After getting the causeway bridge design the community wanted, City Islanders are now also getting to have their say on design details.
The city Department of Transportation has established a working group with key City Islanders to review design concepts for the bridge and for a new “gateway” to City Island.
The gateway would be an approach to the new bridge on the Pelham Bay Park side that would introduce people to the seaside community.
DOT presented three different gateway design concepts at a Tuesday, August 26 City Island Civic Association meeting, including “adaptive reuse” of existing parts of the current bridge, totally new structures, or some kind of hybrid.
But after a City Island/DOT Working Group of community leaders met on Tuesday, September 2, the community requested that DOT recommend to the city Design Commission a simpler approach, explained Barbara Dolensek, a CICA vice-president.
The working group mainly addressed three different issues, including what to do on the Pelham Bay Park side of the bridge, and what kind of fencing and lighting to use, she said.
“The one thing on which we were all unanimous on was no gateway, no fancy reworking of objects, no fancy sign, nothing like that,” said Dolensek about the introduction to the island.
Instead, she said, the group is requesting to the Design Commission and DOT that they take an existing City Island Garden Club welcome sign from the island side of the bridge and move it to the park side, with the DOT paying for plantings around the sign that the club will maintain.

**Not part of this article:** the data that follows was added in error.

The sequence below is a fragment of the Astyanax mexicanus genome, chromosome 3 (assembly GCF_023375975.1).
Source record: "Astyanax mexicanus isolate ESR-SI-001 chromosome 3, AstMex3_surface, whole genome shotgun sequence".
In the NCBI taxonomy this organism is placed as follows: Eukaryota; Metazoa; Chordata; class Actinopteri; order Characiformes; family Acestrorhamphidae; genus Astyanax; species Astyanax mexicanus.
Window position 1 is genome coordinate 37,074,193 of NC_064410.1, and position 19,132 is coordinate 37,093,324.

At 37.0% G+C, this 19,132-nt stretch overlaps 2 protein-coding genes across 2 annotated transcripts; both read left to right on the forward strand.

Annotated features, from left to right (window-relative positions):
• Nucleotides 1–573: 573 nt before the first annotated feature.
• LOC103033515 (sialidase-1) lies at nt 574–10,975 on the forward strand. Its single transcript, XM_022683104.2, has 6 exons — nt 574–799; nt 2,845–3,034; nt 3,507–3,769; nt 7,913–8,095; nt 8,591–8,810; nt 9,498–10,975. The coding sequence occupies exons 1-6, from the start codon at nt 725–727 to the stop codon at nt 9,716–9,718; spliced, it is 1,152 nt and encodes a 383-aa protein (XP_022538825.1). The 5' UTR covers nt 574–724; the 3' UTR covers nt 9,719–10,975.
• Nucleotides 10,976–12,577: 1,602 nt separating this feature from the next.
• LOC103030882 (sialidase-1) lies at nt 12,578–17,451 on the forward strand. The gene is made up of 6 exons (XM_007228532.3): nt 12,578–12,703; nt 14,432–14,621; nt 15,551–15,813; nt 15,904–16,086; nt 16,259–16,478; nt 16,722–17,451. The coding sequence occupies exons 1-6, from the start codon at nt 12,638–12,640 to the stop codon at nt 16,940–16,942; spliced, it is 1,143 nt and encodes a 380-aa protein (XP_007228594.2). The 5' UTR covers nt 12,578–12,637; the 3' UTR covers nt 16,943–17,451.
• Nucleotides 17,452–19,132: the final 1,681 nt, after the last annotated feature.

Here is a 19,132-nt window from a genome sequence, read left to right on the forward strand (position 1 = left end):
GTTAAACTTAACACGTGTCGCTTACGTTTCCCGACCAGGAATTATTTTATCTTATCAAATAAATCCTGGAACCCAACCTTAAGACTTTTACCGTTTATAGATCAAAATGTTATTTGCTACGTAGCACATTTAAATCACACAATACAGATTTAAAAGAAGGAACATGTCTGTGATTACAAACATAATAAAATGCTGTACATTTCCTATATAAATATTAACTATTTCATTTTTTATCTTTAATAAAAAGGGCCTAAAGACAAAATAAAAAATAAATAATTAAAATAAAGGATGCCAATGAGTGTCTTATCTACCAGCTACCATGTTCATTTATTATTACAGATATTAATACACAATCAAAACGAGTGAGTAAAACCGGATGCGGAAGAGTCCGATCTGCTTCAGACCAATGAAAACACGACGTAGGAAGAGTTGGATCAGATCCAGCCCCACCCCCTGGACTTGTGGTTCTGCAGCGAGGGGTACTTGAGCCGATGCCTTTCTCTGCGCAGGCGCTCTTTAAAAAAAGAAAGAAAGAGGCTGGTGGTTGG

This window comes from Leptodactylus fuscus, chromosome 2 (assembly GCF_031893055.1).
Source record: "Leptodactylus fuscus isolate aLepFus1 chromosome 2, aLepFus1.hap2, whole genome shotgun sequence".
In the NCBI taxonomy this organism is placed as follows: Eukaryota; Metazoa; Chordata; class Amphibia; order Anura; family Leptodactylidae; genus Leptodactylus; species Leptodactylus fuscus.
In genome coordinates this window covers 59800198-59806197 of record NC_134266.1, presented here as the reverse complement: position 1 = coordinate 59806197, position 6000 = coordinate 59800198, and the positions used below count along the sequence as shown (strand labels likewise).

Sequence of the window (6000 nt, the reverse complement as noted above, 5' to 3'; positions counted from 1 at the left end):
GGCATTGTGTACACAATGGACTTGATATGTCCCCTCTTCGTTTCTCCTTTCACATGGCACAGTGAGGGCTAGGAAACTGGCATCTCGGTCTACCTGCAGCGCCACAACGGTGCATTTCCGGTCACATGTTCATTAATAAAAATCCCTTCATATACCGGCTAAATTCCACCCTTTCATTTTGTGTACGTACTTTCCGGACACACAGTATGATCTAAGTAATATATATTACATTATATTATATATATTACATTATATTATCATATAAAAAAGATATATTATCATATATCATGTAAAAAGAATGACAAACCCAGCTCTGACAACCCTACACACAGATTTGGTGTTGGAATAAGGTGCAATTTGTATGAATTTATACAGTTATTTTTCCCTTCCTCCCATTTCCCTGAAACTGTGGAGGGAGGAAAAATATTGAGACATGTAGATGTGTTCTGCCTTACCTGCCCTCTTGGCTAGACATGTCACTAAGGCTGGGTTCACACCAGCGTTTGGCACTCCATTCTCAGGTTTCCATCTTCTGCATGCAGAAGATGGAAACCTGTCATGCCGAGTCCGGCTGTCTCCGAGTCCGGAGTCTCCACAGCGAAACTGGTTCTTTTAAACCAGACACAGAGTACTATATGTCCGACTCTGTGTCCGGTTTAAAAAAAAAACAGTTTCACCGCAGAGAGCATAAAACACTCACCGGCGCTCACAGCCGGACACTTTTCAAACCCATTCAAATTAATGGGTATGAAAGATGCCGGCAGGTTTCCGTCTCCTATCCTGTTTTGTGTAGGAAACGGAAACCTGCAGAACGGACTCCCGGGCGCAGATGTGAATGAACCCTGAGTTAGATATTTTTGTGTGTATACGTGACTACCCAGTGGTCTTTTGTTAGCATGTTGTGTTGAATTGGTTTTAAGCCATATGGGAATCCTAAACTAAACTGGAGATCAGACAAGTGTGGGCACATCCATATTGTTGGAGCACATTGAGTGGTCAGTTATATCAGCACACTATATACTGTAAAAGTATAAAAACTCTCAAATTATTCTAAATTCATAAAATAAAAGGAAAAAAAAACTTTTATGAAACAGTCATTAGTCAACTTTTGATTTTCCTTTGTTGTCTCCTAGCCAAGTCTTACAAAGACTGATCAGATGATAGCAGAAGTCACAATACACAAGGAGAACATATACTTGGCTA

“We all like the garden club sign,” she said. “It is low key, its ‘welcome to City Island.’
There are signs like this all over New England, and in Eastchester, N.Y. and parts of Westchester, that indicate that you are coming to a small, historic town. And this is exactly what City Island is.”
The group does not want a reworking as the remnants of the current City Island Bridge, built at the turn of the 20th century, because it does not contain design elements different from other bridges built around the same time, she said.
The first bridge rendering’s fencing looked oppressive and like those used at prisons, she said. This idea was advanced at the August 26 meeting, and later, according to Dolensek, followed up on during the September 2 meeting.
“We are hoping for a straight up and down fence, and for what is basically invisible chain-link,” she said. “The idea of that is that you want to be able to see the water and the boats, and not the chain-link. Chain-link is made very transparent these days.”
The lights on the rendering look similar to the lights on City Island Avenue, and the group had a discussion if that would be appropriate on a modern bridge, she said.
The DOT, under the de Blasio administration, has recently bent over backwards to include the suggestions of the City Islanders, and are being as cooperative as possible, she added.
Some decisions from the Design Commission are expected shortly.